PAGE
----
The European Court of Justice is the guardian of these Directives and Regulations adopted by the Council. It makes decisions about whether individual States or Institutions are in breach of EU Law. The European Commission consists of 20 members chosen from various countries to work as civil servants who serve the community. It proposes EU policies and presents draft legislation to the Council.
The European Parliament is made up of elected representatives from constituencies across the European Union for a fixed five-year term; it’s purpose is to advise the Council of Ministers on commission proposals.
In the late 20th and early 21st Century, the constitutional principle of Parliamentary supremacy underwent erosion. The erosion has been connected with Institutions of the European Union, in particular the European Court of Justice that asserts the power to exercise judicial review over the UK law. According to the court, every member state that joined the Community has transferred legislative sovereignty to the Community. In a situation where any adverse finding by the Court that UK law is inconsistent with the agreed Treaties, it automatically annuls the law, since the European Communities Act provides that European Union law is supreme in the United Kingdom. This was made very clear in Costa v Enel  ECR 585. This undermines the power of Parliamentary sovereignty, s2(4) of the ECA does enable UK courts to give priority to EC law as the ECJ requires. If there is a clash between UK domestic law and EU law, the EU law will take precedence therefore Parliament is no longer sovereign. This can be illustrated by the Factortame case (1990) the ECJ held that the English courts could not apply the Merchant Shipping Act (1988) designed to protect British fishermen because it conflicted with the Treaty of Rome 1957. However, the UK can withdraw for the EU at anytime it wishes.
EU law is directly applicable as soon as the law is created in the EU; it becomes enforceable to all the EC countries by individual citizens without there being any domestic legislation. Treaties, regulations and decisions of the ECJ are all directly applicable. This undermines Parliaments power because it is no longer the sole supreme lawmaker of the UK. However, directives are not directly applicable meaning that a citizen of the EU cannot use the legislative until the country has brought the legislation into force. The directive needs to be enacted by Parliament thus giving law-making powers back to Parliament.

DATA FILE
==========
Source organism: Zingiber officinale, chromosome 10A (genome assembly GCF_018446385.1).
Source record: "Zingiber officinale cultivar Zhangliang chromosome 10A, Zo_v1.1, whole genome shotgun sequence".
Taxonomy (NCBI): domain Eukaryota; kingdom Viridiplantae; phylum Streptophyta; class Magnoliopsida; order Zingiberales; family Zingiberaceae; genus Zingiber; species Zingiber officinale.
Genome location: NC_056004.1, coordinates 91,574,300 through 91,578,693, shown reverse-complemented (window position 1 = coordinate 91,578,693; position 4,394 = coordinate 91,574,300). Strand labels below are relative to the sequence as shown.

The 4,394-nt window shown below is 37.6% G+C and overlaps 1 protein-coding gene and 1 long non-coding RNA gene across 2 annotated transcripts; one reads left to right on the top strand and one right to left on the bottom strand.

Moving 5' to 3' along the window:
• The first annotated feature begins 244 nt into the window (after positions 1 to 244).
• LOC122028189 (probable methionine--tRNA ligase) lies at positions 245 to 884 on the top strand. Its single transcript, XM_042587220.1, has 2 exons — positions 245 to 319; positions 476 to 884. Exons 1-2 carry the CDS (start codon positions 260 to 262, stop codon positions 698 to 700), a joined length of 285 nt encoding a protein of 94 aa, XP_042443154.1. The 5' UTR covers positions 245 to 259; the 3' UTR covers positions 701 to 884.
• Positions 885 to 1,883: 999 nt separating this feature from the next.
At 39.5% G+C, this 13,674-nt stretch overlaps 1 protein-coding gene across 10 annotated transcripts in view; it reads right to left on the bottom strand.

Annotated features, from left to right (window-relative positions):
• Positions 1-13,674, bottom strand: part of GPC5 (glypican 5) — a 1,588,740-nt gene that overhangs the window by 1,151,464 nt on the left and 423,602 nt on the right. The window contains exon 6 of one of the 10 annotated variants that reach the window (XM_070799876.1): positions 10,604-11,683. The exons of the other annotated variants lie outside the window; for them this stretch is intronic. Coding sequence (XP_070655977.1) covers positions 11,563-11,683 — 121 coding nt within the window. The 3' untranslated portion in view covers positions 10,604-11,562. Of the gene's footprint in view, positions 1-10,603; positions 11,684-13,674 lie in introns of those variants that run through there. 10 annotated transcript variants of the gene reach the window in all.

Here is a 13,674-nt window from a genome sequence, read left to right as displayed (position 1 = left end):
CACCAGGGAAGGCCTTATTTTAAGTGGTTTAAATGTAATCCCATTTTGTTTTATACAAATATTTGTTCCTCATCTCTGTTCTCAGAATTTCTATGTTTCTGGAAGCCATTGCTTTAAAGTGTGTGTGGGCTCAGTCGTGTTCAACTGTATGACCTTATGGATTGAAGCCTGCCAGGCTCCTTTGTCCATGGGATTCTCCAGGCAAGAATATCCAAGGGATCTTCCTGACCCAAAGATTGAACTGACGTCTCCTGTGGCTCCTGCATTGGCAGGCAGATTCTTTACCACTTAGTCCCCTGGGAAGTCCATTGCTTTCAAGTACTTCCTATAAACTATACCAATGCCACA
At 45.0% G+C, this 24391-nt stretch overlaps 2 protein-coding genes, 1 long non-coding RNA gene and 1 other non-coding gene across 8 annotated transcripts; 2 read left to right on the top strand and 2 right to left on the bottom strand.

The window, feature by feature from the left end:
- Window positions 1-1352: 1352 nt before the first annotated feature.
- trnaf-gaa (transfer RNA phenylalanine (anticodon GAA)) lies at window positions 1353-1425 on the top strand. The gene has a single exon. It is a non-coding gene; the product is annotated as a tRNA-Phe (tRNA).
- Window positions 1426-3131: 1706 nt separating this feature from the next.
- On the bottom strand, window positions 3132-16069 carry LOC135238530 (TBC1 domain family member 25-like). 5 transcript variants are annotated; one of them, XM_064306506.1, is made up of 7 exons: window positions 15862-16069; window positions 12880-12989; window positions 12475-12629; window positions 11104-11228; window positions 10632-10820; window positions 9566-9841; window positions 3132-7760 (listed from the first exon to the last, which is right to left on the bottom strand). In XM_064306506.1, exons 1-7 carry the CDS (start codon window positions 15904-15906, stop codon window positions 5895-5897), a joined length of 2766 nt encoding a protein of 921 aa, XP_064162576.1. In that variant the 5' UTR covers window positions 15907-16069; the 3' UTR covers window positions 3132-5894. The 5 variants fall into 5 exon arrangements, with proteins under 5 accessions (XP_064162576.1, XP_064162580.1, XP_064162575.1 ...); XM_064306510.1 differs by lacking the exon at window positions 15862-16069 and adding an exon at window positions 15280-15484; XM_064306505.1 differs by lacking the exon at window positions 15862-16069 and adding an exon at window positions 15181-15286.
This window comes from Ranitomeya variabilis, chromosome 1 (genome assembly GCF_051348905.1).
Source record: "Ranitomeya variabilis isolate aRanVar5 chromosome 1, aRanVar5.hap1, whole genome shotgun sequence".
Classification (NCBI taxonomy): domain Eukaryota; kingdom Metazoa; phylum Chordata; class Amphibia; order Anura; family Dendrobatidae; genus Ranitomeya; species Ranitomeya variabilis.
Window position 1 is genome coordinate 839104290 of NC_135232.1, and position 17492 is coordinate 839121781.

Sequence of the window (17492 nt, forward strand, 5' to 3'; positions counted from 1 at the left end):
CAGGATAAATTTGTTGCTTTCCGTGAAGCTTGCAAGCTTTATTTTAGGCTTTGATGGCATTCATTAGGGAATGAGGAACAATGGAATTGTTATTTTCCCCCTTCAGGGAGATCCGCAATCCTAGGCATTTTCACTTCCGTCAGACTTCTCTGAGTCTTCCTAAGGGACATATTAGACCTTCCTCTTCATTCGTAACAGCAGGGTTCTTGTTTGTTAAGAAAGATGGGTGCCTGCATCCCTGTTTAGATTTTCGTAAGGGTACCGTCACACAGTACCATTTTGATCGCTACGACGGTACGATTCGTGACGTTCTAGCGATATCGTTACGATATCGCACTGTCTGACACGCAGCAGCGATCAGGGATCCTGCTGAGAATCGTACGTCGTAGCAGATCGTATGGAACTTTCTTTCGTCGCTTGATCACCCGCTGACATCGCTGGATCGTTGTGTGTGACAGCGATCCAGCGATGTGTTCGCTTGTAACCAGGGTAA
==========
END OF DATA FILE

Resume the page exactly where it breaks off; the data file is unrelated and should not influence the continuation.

It can be argued that Parliament is progressively losing power, an example of this is the devolution of power to regional assemblies in Scotland (Scottish Parliament), Wales (Welsh Assembly) and Northern Ireland (Northern Ireland Assembly). This is yet another example of Parliament losing power although not in Europe. Parliament still remains dominant in England.
Practical reality dictates that the British Government is the majority party in the House of Commons. Strong party dicipline makes this majority reliable and almost guarantees the Government victory in Commons votes- an elective dictatorship. Also backed by the Civil Service “machine” it is easy to argue that sovereignty actually lies with the executive not Parliament. This is another example of Parliament losing power.However, Prime Ministers who systematically repress the powers of party and Parliament tend to meet their fate – Margaret Thatcher is a classic example of this.
At least once every five years the House of Commons is re-elected, and so at that point sovereignty really lies with the people. However, after the general election sovereignty returns to Parliament for the next five years.
Parliamentary Sovereignty is being undermined by the increasing use of referendums, which take away power from Parliament, as in reality, the decision whether to pass law is made by the electorate, not Parliament. However, Parliament could still reverse decisions made by referendums.
Parliament still remains dominant with the UK and will continue to do so because no Parliament can be bound by its predecessor hence no Parliament can bind its successor. One Act expressly repeals an earlier one if it explicitly says that the earlier act is repealed. Acts can also imply that other Acts have been repealed, if an Act of Parliament says something which conflicts with an earlier Act, the later Act will be followed. This is a principal of Parliamentary sovereignty that an Act of Parliament can repeal any earlier one. This point demonstrates how Parliamentary sovereignty works out side Europe and that it is the keystone of the UK constitution.
There are examples of some Acts that can only be repealed if the statutes are overrules expressly, these were called constitutional statues, an example of this is the Act of Union 1707.
The dominance of the EC within the UK can be described as a mere illusion because it is limited to certain fields such as trade and agriculture, the EU is not concerned with other aspects of UK law such as family and health. Parliament remains sovereign in more domestic areas.
Parliament may abolish any of the devolved legislatives at it pleasure. The European and British courts have the authority to declare incompatibility or to annul a law only because of an Act of Parliament. Thus, theoretically, Parliament remains almost entirely sovereign.There is a concept in political science of legal and political sovereignty. It can be argued that legal sovereignty has not been lost, because Parliament still retains all its theoretical powers. However, as it is highly unlikely that the UK would repeal the European Communities Act and leave the European Union.